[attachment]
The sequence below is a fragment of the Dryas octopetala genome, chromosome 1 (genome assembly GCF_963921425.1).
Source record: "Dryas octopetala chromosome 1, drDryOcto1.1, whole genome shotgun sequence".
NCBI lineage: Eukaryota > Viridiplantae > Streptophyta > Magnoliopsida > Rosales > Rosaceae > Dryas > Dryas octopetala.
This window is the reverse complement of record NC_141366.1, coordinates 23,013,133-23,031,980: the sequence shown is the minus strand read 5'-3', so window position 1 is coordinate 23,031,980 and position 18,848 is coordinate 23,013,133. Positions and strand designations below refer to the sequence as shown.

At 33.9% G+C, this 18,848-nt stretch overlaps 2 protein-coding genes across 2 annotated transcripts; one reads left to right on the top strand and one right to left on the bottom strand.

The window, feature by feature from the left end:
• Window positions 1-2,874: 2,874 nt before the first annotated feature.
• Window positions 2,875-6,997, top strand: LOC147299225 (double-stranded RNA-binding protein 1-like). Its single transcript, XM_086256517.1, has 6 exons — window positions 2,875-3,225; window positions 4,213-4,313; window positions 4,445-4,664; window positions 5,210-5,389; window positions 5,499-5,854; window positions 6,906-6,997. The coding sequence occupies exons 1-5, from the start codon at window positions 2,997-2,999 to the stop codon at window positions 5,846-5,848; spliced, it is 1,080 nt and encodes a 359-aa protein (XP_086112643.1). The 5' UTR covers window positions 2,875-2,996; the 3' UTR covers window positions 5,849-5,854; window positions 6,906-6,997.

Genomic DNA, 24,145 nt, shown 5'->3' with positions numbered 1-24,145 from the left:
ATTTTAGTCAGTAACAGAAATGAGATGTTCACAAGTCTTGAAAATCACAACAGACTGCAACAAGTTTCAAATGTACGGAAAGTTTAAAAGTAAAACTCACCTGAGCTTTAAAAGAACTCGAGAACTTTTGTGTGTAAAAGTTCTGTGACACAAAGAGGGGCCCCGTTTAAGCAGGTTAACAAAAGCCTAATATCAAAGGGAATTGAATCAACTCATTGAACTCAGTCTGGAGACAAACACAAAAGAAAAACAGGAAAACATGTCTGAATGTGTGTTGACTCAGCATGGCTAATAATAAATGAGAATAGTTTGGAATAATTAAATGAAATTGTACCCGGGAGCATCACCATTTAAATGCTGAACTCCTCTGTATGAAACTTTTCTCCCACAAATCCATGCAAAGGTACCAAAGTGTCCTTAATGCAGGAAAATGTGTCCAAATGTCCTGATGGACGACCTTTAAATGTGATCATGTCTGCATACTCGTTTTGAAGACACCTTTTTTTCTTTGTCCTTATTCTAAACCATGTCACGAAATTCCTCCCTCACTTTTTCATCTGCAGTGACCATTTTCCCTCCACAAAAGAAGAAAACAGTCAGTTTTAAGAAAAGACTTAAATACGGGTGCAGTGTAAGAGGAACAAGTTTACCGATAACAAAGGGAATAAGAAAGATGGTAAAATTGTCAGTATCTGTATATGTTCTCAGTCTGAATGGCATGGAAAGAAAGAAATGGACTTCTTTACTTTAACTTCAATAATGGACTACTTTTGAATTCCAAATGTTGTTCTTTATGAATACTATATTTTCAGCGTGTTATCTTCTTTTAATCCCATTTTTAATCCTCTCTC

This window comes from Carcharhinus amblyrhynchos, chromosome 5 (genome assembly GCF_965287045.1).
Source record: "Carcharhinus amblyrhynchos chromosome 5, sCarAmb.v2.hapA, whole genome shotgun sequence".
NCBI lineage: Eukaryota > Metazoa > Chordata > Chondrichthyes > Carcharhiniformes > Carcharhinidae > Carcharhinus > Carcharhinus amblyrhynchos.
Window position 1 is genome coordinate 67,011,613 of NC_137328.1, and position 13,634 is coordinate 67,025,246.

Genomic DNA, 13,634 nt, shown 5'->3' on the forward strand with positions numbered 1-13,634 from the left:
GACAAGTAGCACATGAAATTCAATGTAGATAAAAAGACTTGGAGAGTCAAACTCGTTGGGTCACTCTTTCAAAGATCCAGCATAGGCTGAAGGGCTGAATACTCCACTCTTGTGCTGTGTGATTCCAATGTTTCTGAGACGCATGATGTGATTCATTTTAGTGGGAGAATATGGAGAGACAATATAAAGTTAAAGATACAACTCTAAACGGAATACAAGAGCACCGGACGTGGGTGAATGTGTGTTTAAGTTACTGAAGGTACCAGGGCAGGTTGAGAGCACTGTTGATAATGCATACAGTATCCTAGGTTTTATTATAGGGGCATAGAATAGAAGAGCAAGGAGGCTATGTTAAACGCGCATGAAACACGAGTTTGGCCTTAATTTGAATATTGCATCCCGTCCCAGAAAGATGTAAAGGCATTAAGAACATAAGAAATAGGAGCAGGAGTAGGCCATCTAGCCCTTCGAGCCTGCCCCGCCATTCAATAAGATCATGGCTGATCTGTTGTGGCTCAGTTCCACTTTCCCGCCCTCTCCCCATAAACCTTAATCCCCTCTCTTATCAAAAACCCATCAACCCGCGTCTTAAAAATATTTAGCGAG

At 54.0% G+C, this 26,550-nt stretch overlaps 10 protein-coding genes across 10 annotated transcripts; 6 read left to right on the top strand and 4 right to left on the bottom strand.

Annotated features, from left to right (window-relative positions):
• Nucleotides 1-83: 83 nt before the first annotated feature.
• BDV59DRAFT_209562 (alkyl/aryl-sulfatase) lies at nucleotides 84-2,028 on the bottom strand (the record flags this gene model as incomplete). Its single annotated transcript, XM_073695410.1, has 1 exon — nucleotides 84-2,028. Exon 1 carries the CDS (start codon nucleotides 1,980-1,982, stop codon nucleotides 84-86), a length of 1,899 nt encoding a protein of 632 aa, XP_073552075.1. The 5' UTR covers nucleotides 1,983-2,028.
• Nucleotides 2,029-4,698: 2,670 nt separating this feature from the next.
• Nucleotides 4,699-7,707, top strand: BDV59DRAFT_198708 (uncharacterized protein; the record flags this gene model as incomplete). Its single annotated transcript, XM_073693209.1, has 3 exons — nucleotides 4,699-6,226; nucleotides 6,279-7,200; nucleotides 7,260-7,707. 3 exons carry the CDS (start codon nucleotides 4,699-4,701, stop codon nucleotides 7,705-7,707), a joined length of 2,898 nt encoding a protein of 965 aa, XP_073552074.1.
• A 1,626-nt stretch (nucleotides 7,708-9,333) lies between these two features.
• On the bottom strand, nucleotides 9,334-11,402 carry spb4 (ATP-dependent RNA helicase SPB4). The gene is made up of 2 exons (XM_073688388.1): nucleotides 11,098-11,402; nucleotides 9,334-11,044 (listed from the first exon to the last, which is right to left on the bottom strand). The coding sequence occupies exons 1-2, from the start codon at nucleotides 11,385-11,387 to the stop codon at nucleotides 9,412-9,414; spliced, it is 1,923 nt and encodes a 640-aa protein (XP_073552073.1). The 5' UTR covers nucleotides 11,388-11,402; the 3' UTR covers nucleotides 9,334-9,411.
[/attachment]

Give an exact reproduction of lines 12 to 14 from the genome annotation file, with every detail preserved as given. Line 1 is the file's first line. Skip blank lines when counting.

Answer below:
Source record: "Carcharhinus amblyrhynchos chromosome 5, sCarAmb.v2.hapA, whole genome shotgun sequence".
NCBI lineage: Eukaryota > Metazoa > Chordata > Chondrichthyes > Carcharhiniformes > Carcharhinidae > Carcharhinus > Carcharhinus amblyrhynchos.
Window position 1 is genome coordinate 67,011,613 of NC_137328.1, and position 13,634 is coordinate 67,025,246.